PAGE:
How to make long service leave number crunching easy
Victoria’s long service leave regime recently changed, with significant risks for employers who get their calculations wrong. Is your payroll software equipped to crunch the numbers the right way?
Victoria’s former long-service leave regime was legislated in 1992. With a long, 26 year period for employers to get comfortable with their obligations to employees under the Long Service Leave Act 1992, the challenges involved in getting long service leave calculations right were minimal.
Until now. On 1 November 2018, a new Long Service Leave Act overhauled how this leave would be calculated. While the new law makes improvements on how long service leave applies in a more modern workplace, it does involve more complexity for employers and their payroll software.
Essentially, the main changes for systems themselves are in how long service leave is accrued and paid for employees that don’t have standard working hours. For employers, this means both an ‘easy’ calculation and a ‘hard’ one - and it’s critical they have the software to cope with crunching both.
The ‘easy’ part
As employers are aware, until November 1 employees could be paid long service leave upon termination after a period of seven years. However, if they wanted to apply for that long-awaited paid sabbatical from the daily grind, they had to bide their time until the 10-year mark.
Now, employees can take long service leave if they have managed to accrue seven years of continuous service with their employer - with no need to change jobs (or get fired) to do it.
This is the easy part for payroll software. If an employee is full-time and hasn’t changed their status in the two years prior to taking long service leave, then the only real change is to the entitlement period - they can apply for leave after seven years on a pro rata basis, rather than 10 years.
The ‘hard’ part
Now comes the ‘hard’ part: when an employee’s ordinary hours have changed, or are more flexible.
Under the previous legislation, if an employee’s hours had changed in the one year prior to taking long service leave, employers would calculate their ordinary weekly hours by averaging the hours worked over both 12 months and five years and then choosing the greater number.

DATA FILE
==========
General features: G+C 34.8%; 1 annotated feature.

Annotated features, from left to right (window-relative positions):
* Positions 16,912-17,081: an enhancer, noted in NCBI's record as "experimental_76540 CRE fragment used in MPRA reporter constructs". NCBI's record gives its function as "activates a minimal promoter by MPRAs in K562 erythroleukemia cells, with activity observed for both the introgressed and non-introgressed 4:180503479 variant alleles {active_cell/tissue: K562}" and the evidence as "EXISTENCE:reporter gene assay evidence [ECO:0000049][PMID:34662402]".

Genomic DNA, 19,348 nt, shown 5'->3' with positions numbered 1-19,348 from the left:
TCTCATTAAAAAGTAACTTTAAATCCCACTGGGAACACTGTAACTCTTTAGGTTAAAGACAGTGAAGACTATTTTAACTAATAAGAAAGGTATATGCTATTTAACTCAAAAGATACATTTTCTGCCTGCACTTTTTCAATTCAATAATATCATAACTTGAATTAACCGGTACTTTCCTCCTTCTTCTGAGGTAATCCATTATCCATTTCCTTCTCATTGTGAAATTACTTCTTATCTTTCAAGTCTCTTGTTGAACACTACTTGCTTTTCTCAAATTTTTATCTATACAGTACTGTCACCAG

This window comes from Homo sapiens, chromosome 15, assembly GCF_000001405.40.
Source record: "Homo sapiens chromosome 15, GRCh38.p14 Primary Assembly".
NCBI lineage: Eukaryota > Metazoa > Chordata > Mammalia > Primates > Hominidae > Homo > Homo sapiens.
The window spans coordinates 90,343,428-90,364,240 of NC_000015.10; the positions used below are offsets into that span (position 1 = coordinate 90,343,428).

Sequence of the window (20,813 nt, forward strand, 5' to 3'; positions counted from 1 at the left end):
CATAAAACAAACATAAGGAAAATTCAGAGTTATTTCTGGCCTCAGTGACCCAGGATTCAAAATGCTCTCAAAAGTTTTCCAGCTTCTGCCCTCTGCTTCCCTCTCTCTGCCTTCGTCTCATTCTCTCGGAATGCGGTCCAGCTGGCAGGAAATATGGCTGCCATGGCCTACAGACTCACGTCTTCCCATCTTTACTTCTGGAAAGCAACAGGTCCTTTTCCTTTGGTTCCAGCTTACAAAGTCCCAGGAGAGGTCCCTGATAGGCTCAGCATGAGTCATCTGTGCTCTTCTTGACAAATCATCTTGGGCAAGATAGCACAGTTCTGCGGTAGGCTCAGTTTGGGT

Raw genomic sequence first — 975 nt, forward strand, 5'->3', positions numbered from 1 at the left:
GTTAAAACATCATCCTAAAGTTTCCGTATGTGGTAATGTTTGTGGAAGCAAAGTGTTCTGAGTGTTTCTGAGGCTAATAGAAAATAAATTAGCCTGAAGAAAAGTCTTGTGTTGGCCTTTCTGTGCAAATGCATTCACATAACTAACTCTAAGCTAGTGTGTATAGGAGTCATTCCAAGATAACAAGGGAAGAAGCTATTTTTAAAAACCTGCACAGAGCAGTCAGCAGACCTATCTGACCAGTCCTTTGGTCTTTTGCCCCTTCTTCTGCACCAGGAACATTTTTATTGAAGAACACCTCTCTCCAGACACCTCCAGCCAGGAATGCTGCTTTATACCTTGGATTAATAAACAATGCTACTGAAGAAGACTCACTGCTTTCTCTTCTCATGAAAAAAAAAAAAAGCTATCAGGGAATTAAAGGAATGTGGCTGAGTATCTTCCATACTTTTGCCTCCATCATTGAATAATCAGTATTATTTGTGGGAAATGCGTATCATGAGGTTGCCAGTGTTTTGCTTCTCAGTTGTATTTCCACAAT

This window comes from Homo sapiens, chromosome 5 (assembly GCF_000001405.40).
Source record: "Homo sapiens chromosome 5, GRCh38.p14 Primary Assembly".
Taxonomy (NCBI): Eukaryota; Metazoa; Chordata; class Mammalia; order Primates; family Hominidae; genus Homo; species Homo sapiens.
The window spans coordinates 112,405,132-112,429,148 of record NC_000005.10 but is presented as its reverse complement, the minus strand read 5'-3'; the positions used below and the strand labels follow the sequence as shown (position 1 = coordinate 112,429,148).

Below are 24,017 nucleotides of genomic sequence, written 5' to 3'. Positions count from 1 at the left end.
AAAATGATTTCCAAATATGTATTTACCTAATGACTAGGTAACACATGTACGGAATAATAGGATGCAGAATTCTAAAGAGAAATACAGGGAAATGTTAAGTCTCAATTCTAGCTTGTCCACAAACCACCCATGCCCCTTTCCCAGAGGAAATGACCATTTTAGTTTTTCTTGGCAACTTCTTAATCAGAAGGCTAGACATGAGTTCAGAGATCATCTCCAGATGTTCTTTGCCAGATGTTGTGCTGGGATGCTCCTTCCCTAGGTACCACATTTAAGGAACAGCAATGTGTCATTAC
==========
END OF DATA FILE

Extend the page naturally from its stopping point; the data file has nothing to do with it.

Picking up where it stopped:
This has changed. Now, employers are obliged to take into account whether an employee’s ordinary hours have changed over the past two years (not one), and choose the greater number when averaging hours worked over one year, five years, and the last period of continuous employment. In addition, if an employee’s ordinary rate of pay is not fixed or is flexible, then long service leave is paid at the greater of the average ordinary rate of pay over those same three periods.
So what’s the problem? In short, some payroll software systems rely on the wrong numbers.
When employers input the period of leave an employee is applying for - four weeks, for example - the way many systems are built means they automatically need to default to a standard rate of pay. If a standard rate of $30 an hour is provided by the system, this may not give the correct result.
For many employers, this means porting data to an Excel spreadsheet and working out the correct rate there, with the decreased efficiency and increased risk of error that goes along with it.
Making ‘hard’ easy
HR3’s software is built to avoid this pay rate problem. In fact, although Victoria’s legislation has only just changed, it’s a function that has been part of the HR3 system now for over three years.
We call it the ‘pay rate averages function’. With HR3, users can navigate to a holistic pay rate averages screen and choose to average over one year (52 weeks), five years (260 weeks), or by entering the appropriate dates of continuous employment. Users are then presented with a comprehensive comparison grid showing the average ordinary hours and ordinary rate that apply to the employee applying for leave, and highlighting the highest. The calculation is done for them.
In HR3, this means that the outcome is 100 per cent correct. No porting to Excel. No resulting risk of calculation errors. Just happy employees and employers.
Getting in on the Act
Victoria’s Long Service Leave Act 2018 is designed to bring the law up to date with the reality of today’s workplace. With changes that include recognising up to 52 weeks of unpaid parental leave as a part of continuous employment and making long service leave available after seven years, it provides flexibility and meets the expectations of a more modern workforce.
Technology should enable this. In HR3’s view, regulation that seeks to accommodate changes in employment conditions and prepare employers for the future of work is not only the right thing to do, it helps employers create a more engaged and productive workforce, and aides staff retention in an age where employees are becoming younger and are demanding more from employers.
Getting in on the Act is a good thing for both employees and employers, and technology partners need to be able to support this evolution. That’s why HR3 crunches the numbers right.
For more information about payroll compliance with Victoria’s Long Service Leave Act 2018, watch the next video: